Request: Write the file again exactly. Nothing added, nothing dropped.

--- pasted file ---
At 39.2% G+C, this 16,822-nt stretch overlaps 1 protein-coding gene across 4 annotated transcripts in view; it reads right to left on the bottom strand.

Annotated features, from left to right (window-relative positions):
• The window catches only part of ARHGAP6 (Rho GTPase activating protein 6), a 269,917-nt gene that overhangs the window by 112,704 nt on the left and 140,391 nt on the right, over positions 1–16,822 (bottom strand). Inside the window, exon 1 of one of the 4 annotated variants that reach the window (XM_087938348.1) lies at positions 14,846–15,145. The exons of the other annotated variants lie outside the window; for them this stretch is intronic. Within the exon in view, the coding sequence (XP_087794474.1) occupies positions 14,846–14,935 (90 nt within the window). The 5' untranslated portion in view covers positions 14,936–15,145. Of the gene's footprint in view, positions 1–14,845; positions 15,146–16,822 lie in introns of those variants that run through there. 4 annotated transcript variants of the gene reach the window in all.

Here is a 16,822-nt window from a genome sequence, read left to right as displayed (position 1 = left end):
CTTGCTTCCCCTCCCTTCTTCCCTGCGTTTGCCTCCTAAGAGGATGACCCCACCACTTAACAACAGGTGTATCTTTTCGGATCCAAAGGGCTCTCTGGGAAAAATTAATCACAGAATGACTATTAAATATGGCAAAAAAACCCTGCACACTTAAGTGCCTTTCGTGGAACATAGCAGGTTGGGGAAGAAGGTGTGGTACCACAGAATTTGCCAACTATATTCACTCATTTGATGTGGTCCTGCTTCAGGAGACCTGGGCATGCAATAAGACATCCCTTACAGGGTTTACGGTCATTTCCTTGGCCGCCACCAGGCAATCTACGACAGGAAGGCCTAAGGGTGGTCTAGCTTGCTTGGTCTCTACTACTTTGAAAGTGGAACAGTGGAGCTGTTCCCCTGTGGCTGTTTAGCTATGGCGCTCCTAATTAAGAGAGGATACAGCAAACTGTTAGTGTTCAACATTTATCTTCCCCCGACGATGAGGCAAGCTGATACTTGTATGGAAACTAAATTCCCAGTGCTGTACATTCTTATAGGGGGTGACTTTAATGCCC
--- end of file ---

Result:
At 39.2% G+C, this 16,822-nt stretch overlaps 1 protein-coding gene across 4 annotated transcripts in view; it reads right to left on the bottom strand.

Annotated features, from left to right (window-relative positions):
• The window catches only part of ARHGAP6 (Rho GTPase activating protein 6), a 269,917-nt gene that overhangs the window by 112,704 nt on the left and 140,391 nt on the right, over positions 1–16,822 (bottom strand). Inside the window, exon 1 of one of the 4 annotated variants that reach the window (XM_087938348.1) lies at positions 14,846–15,145. The exons of the other annotated variants lie outside the window; for them this stretch is intronic. Within the exon in view, the coding sequence (XP_087794474.1) occupies positions 14,846–14,935 (90 nt within the window). The 5' untranslated portion in view covers positions 14,936–15,145. Of the gene's footprint in view, positions 1–14,845; positions 15,146–16,822 lie in introns of those variants that run through there. 4 annotated transcript variants of the gene reach the window in all.

Here is a 16,822-nt window from a genome sequence, read left to right as displayed (position 1 = left end):
CTTGCTTCCCCTCCCTTCTTCCCTGCGTTTGCCTCCTAAGAGGATGACCCCACCACTTAACAACAGGTGTATCTTTTCGGATCCAAAGGGCTCTCTGGGAAAAATTAATCACAGAATGACTATTAAATATGGCAAAAAAACCCTGCACACTTAAGTGCCTTTCGTGGAACATAGCAGGTTGGGGAAGAAGGTGTGGTACCACAGAATTTGCCAACTATATTCACTCATTTGATGTGGTCCTGCTTCAGGAGACCTGGGCATGCAATAAGACATCCCTTACAGGGTTTACGGTCATTTCCTTGGCCGCCACCAGGCAATCTACGACAGGAAGGCCTAAGGGTGGTCTAGCTTGCTTGGTCTCTACTACTTTGAAAGTGGAACAGTGGAGCTGTTCCCCTGTGGCTGTTTAGCTATGGCGCTCCTAATTAAGAGAGGATACAGCAAACTGTTAGTGTTCAACATTTATCTTCCCCCGACGATGAGGCAAGCTGATACTTGTATGGAAACTAAATTCCCAGTGCTGTACATTCTTATAGGGGGTGACTTTAATGCCC